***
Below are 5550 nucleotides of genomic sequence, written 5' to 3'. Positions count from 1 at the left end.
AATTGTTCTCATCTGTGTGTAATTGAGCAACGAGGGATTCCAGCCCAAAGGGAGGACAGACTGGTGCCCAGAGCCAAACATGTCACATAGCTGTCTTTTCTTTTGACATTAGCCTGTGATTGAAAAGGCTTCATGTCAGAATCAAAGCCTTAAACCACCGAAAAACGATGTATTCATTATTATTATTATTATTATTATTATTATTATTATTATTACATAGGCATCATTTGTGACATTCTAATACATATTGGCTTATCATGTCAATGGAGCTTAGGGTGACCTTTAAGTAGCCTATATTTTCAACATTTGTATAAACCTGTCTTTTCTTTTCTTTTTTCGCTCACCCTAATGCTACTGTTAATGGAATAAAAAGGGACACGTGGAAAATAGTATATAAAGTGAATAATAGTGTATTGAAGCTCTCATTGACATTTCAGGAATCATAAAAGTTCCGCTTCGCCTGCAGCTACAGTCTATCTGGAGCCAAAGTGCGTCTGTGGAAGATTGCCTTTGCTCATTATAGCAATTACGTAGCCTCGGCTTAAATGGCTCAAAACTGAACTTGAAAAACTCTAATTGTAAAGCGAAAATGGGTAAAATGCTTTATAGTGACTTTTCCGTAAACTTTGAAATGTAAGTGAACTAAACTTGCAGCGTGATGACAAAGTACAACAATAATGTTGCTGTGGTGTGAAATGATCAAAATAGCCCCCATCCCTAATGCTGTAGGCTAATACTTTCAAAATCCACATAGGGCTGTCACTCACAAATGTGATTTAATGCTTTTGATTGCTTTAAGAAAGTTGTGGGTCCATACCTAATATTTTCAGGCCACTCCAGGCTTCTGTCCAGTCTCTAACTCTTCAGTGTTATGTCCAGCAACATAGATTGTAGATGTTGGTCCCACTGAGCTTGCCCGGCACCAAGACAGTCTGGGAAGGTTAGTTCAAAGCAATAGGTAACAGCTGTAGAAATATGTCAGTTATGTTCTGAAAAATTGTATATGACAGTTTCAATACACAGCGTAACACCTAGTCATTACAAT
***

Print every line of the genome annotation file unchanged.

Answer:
Below are 5550 nucleotides of genomic sequence, written 5' to 3'. Positions count from 1 at the left end.
AATTGTTCTCATCTGTGTGTAATTGAGCAACGAGGGATTCCAGCCCAAAGGGAGGACAGACTGGTGCCCAGAGCCAAACATGTCACATAGCTGTCTTTTCTTTTGACATTAGCCTGTGATTGAAAAGGCTTCATGTCAGAATCAAAGCCTTAAACCACCGAAAAACGATGTATTCATTATTATTATTATTATTATTATTATTATTATTATTATTACATAGGCATCATTTGTGACATTCTAATACATATTGGCTTATCATGTCAATGGAGCTTAGGGTGACCTTTAAGTAGCCTATATTTTCAACATTTGTATAAACCTGTCTTTTCTTTTCTTTTTTCGCTCACCCTAATGCTACTGTTAATGGAATAAAAAGGGACACGTGGAAAATAGTATATAAAGTGAATAATAGTGTATTGAAGCTCTCATTGACATTTCAGGAATCATAAAAGTTCCGCTTCGCCTGCAGCTACAGTCTATCTGGAGCCAAAGTGCGTCTGTGGAAGATTGCCTTTGCTCATTATAGCAATTACGTAGCCTCGGCTTAAATGGCTCAAAACTGAACTTGAAAAACTCTAATTGTAAAGCGAAAATGGGTAAAATGCTTTATAGTGACTTTTCCGTAAACTTTGAAATGTAAGTGAACTAAACTTGCAGCGTGATGACAAAGTACAACAATAATGTTGCTGTGGTGTGAAATGATCAAAATAGCCCCCATCCCTAATGCTGTAGGCTAATACTTTCAAAATCCACATAGGGCTGTCACTCACAAATGTGATTTAATGCTTTTGATTGCTTTAAGAAAGTTGTGGGTCCATACCTAATATTTTCAGGCCACTCCAGGCTTCTGTCCAGTCTCTAACTCTTCAGTGTTATGTCCAGCAACATAGATTGTAGATGTTGGTCCCACTGAGCTTGCCCGGCACCAAGACAGTCTGGGAAGGTTAGTTCAAAGCAATAGGTAACAGCTGTAGAAATATGTCAGTTATGTTCTGAAAAATTGTATATGACAGTTTCAATACACAGCGTAACACCTAGTCATTACAAT